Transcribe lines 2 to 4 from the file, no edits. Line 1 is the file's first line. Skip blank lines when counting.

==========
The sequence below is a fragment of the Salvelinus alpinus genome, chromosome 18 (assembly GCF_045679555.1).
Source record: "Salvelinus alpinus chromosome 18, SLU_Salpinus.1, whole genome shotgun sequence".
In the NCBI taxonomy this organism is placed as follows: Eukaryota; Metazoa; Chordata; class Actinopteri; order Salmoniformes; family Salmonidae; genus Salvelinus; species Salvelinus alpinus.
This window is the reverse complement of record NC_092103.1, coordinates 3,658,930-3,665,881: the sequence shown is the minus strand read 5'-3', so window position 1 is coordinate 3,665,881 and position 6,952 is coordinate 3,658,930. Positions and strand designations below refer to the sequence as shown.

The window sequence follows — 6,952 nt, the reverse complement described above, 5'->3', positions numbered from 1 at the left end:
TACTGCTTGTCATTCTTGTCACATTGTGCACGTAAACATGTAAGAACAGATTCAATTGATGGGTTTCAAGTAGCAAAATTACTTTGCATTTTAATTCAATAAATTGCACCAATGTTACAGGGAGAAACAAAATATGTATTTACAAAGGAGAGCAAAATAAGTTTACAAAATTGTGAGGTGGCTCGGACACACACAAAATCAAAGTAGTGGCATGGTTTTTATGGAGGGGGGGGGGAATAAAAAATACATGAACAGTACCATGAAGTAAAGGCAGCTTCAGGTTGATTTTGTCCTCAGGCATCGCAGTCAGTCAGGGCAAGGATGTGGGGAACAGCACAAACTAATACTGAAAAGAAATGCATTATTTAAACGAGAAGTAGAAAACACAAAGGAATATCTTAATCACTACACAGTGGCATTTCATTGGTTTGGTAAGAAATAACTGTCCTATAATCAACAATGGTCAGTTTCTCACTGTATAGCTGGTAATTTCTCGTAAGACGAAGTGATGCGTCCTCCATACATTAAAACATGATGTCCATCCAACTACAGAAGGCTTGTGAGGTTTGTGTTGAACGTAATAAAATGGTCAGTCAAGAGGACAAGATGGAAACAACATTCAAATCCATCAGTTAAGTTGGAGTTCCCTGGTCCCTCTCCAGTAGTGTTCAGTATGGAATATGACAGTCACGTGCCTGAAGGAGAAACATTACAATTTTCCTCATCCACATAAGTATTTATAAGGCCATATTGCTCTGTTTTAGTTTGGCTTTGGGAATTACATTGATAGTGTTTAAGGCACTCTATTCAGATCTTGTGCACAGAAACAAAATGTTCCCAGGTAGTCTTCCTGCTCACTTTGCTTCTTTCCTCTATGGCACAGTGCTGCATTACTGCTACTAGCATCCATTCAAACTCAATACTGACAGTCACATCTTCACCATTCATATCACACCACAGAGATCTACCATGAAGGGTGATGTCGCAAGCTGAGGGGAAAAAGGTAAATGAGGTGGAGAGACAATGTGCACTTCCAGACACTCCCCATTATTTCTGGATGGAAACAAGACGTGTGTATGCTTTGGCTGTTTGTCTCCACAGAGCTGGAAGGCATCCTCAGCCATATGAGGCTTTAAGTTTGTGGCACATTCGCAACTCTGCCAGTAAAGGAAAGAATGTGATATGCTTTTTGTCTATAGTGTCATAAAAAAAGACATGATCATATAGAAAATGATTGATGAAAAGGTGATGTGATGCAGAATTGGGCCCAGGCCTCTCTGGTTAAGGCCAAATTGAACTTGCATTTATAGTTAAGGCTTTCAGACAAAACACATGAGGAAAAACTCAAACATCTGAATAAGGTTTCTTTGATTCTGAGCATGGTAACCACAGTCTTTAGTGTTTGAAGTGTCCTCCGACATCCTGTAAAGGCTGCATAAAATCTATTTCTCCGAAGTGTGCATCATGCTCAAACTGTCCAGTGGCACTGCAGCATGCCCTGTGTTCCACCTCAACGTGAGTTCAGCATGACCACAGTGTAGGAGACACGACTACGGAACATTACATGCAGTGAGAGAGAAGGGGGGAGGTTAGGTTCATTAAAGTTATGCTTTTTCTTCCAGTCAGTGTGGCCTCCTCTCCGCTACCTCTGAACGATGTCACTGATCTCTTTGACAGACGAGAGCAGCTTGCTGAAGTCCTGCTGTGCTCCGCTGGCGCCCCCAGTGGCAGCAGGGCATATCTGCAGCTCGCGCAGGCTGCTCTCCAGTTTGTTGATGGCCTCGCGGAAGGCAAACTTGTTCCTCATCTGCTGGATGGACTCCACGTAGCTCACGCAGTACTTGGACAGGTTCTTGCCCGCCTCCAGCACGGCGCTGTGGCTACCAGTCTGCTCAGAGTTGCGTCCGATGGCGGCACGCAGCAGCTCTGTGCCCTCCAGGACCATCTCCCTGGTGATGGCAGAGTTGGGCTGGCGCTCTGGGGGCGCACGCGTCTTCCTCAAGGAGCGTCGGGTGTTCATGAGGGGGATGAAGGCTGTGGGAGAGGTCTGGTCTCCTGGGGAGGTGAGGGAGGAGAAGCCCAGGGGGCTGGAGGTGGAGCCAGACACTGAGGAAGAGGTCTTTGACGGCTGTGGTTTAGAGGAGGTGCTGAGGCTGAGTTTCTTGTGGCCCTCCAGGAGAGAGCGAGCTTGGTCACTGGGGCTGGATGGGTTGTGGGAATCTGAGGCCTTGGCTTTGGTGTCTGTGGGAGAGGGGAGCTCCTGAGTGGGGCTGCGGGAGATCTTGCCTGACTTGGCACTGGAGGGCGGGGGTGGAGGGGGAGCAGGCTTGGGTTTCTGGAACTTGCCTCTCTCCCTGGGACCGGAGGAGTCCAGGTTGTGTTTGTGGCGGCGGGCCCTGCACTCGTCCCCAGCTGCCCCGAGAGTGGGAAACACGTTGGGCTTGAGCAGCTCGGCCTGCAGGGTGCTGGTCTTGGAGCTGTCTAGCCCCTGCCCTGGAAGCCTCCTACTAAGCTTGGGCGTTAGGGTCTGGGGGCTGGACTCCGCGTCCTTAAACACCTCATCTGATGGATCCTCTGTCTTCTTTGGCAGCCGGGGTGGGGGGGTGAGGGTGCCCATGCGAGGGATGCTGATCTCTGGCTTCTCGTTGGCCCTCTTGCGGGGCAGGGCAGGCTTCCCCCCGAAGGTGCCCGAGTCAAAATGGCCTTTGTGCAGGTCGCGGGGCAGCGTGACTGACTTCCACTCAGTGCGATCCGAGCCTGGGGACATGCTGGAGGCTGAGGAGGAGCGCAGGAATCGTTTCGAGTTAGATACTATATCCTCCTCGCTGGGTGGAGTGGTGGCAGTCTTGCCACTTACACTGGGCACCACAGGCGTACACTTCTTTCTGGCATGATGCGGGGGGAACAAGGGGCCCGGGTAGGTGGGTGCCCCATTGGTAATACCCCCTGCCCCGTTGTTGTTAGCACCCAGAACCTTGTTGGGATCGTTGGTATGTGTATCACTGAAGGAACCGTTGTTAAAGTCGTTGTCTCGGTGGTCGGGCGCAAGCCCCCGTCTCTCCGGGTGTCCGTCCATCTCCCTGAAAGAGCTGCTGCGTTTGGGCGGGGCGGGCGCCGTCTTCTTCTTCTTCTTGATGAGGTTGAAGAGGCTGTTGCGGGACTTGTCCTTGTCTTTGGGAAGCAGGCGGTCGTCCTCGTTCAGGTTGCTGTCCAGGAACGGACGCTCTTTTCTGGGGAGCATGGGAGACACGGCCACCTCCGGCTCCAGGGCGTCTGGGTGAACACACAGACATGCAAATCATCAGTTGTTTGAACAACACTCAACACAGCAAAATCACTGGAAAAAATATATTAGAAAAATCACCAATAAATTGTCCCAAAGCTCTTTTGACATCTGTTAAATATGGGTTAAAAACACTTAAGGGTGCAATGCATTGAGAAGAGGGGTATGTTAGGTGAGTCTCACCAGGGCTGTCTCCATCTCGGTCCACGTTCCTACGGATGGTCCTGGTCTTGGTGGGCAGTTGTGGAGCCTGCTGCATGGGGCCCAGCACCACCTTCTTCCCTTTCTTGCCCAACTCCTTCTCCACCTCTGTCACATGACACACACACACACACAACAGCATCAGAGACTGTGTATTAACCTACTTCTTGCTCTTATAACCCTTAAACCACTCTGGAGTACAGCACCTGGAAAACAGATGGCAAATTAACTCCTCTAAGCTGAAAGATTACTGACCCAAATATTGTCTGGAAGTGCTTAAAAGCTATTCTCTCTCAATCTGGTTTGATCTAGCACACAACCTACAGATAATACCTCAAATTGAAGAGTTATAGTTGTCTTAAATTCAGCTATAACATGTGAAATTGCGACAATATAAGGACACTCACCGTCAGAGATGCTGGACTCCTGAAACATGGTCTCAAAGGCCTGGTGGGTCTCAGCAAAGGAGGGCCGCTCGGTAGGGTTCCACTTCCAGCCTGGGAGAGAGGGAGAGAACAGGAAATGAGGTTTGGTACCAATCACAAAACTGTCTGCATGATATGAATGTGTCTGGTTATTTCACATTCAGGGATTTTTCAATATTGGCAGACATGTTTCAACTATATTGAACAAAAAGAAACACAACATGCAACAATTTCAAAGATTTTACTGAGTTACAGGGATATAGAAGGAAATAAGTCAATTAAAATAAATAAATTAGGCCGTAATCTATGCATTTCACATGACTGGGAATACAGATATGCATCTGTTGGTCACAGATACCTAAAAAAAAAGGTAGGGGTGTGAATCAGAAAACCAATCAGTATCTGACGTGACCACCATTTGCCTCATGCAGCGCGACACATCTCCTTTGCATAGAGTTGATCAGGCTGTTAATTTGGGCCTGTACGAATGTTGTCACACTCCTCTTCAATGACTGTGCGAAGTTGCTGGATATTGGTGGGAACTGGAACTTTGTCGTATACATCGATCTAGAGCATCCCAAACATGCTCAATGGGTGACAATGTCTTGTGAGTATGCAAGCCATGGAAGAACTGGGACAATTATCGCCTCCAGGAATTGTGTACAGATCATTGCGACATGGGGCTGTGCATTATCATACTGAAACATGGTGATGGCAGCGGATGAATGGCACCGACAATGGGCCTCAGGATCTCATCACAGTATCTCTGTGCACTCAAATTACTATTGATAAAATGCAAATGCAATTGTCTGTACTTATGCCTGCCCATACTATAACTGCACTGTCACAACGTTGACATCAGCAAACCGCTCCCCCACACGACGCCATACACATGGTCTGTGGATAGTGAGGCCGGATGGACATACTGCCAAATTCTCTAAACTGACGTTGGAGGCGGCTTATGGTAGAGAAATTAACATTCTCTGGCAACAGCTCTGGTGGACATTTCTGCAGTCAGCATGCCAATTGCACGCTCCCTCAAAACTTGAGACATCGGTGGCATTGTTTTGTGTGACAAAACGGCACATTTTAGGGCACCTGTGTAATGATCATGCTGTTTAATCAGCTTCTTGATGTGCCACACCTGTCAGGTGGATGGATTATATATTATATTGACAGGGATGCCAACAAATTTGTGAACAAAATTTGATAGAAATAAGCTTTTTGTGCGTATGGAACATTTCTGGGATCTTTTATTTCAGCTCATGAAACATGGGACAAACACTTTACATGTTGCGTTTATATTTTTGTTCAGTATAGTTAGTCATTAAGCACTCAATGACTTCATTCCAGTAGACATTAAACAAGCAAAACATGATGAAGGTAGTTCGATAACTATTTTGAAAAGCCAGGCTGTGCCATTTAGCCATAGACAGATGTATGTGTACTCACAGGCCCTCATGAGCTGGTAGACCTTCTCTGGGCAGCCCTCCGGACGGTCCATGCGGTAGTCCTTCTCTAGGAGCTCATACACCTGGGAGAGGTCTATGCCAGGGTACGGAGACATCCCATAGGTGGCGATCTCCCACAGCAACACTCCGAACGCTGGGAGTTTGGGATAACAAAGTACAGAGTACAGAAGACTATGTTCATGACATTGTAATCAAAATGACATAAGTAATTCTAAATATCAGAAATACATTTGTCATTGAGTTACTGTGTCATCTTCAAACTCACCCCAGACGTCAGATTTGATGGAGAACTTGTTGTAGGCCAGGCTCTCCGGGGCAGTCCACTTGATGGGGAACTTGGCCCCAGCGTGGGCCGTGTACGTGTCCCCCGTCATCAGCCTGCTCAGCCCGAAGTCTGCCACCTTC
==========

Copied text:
Source record: "Salvelinus alpinus chromosome 18, SLU_Salpinus.1, whole genome shotgun sequence".
In the NCBI taxonomy this organism is placed as follows: Eukaryota; Metazoa; Chordata; class Actinopteri; order Salmoniformes; family Salmonidae; genus Salvelinus; species Salvelinus alpinus.
This window is the reverse complement of record NC_092103.1, coordinates 3,658,930-3,665,881: the sequence shown is the minus strand read 5'-3', so window position 1 is coordinate 3,665,881 and position 6,952 is coordinate 3,658,930. Positions and strand designations below refer to the sequence as shown.